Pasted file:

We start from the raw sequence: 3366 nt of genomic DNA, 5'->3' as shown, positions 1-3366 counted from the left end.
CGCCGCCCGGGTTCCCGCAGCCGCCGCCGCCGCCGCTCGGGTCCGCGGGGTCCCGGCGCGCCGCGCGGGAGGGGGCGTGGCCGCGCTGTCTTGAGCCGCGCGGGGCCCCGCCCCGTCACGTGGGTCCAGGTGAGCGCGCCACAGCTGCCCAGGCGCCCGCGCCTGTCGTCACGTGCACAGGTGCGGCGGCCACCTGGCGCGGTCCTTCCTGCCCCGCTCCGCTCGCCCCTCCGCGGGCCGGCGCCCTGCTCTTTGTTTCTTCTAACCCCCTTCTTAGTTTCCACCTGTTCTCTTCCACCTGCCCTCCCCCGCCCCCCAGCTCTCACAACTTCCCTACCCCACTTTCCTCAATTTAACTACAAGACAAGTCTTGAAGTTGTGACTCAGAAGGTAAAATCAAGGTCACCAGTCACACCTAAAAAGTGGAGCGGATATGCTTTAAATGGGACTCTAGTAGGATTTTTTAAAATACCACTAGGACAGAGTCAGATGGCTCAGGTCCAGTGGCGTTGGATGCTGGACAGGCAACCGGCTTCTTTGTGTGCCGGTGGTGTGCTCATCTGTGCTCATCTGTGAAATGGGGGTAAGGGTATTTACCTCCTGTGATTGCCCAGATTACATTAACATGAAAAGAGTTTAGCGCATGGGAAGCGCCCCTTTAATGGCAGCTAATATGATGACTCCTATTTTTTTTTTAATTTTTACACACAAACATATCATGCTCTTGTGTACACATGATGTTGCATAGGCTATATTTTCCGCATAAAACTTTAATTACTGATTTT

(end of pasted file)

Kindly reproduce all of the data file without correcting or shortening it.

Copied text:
We start from the raw sequence: 3366 nt of genomic DNA, 5'->3' as shown, positions 1-3366 counted from the left end.
CGCCGCCCGGGTTCCCGCAGCCGCCGCCGCCGCCGCTCGGGTCCGCGGGGTCCCGGCGCGCCGCGCGGGAGGGGGCGTGGCCGCGCTGTCTTGAGCCGCGCGGGGCCCCGCCCCGTCACGTGGGTCCAGGTGAGCGCGCCACAGCTGCCCAGGCGCCCGCGCCTGTCGTCACGTGCACAGGTGCGGCGGCCACCTGGCGCGGTCCTTCCTGCCCCGCTCCGCTCGCCCCTCCGCGGGCCGGCGCCCTGCTCTTTGTTTCTTCTAACCCCCTTCTTAGTTTCCACCTGTTCTCTTCCACCTGCCCTCCCCCGCCCCCCAGCTCTCACAACTTCCCTACCCCACTTTCCTCAATTTAACTACAAGACAAGTCTTGAAGTTGTGACTCAGAAGGTAAAATCAAGGTCACCAGTCACACCTAAAAAGTGGAGCGGATATGCTTTAAATGGGACTCTAGTAGGATTTTTTAAAATACCACTAGGACAGAGTCAGATGGCTCAGGTCCAGTGGCGTTGGATGCTGGACAGGCAACCGGCTTCTTTGTGTGCCGGTGGTGTGCTCATCTGTGCTCATCTGTGAAATGGGGGTAAGGGTATTTACCTCCTGTGATTGCCCAGATTACATTAACATGAAAAGAGTTTAGCGCATGGGAAGCGCCCCTTTAATGGCAGCTAATATGATGACTCCTATTTTTTTTTTAATTTTTACACACAAACATATCATGCTCTTGTGTACACATGATGTTGCATAGGCTATATTTTCCGCATAAAACTTTAATTACTGATTTT